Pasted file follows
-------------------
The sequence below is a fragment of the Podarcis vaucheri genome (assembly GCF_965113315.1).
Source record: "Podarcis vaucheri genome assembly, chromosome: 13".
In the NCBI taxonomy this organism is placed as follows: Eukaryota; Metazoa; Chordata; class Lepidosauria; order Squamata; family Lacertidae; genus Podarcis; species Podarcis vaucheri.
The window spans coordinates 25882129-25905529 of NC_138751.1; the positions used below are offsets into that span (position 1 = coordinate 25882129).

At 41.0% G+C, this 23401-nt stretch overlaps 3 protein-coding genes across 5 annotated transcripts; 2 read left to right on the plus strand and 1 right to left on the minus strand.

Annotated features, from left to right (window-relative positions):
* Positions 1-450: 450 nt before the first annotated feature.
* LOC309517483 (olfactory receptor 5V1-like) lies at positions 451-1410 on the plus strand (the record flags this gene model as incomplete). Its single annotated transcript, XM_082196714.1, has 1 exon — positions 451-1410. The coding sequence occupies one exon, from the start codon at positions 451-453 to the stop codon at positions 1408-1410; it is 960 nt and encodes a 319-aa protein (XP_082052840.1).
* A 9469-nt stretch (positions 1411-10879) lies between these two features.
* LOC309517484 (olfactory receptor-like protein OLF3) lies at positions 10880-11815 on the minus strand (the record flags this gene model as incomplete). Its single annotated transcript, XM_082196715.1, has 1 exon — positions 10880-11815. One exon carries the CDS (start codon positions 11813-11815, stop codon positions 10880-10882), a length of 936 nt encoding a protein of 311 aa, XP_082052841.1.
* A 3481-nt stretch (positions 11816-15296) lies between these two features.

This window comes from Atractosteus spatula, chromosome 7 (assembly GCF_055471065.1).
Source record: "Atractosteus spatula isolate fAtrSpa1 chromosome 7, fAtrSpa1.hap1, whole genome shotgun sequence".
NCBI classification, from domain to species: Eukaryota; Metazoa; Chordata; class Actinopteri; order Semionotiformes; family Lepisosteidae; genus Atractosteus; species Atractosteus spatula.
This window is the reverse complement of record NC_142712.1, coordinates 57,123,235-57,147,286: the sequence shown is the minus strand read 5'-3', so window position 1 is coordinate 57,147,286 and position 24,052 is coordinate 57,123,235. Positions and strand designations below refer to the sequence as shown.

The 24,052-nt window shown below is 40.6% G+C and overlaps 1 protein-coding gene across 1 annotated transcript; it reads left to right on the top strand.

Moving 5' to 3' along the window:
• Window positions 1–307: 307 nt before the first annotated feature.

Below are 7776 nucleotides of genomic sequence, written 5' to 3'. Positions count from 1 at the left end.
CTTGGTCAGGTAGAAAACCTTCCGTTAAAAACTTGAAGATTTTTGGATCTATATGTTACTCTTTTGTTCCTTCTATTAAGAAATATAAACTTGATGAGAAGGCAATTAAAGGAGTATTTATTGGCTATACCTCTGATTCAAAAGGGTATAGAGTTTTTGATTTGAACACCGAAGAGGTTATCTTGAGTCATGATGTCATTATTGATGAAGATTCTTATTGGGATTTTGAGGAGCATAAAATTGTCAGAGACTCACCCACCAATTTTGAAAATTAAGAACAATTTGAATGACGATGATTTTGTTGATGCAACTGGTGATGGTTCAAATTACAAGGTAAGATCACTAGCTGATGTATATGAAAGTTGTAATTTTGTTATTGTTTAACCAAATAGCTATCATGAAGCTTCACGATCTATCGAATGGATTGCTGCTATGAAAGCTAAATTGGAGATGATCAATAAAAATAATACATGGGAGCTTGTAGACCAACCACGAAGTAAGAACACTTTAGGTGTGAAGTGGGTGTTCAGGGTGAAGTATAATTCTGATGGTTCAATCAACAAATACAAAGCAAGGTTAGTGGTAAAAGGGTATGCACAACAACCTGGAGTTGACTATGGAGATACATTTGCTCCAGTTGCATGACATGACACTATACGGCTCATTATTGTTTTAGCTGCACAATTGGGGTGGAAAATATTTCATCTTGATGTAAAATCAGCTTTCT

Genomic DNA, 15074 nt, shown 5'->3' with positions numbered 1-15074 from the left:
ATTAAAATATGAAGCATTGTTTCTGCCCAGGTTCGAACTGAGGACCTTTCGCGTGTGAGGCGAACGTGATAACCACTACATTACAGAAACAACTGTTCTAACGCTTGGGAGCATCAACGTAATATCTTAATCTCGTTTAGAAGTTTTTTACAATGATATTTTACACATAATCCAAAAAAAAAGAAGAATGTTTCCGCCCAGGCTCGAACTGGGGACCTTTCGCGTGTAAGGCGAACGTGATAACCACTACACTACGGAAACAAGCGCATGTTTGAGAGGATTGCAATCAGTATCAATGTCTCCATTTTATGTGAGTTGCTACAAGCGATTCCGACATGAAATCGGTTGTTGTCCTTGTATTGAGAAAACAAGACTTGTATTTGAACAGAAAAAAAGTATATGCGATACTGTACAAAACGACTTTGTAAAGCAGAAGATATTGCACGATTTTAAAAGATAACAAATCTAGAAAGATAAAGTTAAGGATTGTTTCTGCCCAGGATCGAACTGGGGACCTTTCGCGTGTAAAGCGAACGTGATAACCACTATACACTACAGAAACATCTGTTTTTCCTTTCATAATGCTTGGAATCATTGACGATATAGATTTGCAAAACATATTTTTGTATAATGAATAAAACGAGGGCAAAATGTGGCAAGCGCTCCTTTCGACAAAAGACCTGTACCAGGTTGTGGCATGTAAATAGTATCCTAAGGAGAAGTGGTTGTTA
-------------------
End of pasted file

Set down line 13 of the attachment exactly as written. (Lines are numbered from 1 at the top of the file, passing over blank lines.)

Source record: "Atractosteus spatula isolate fAtrSpa1 chromosome 7, fAtrSpa1.hap1, whole genome shotgun sequence".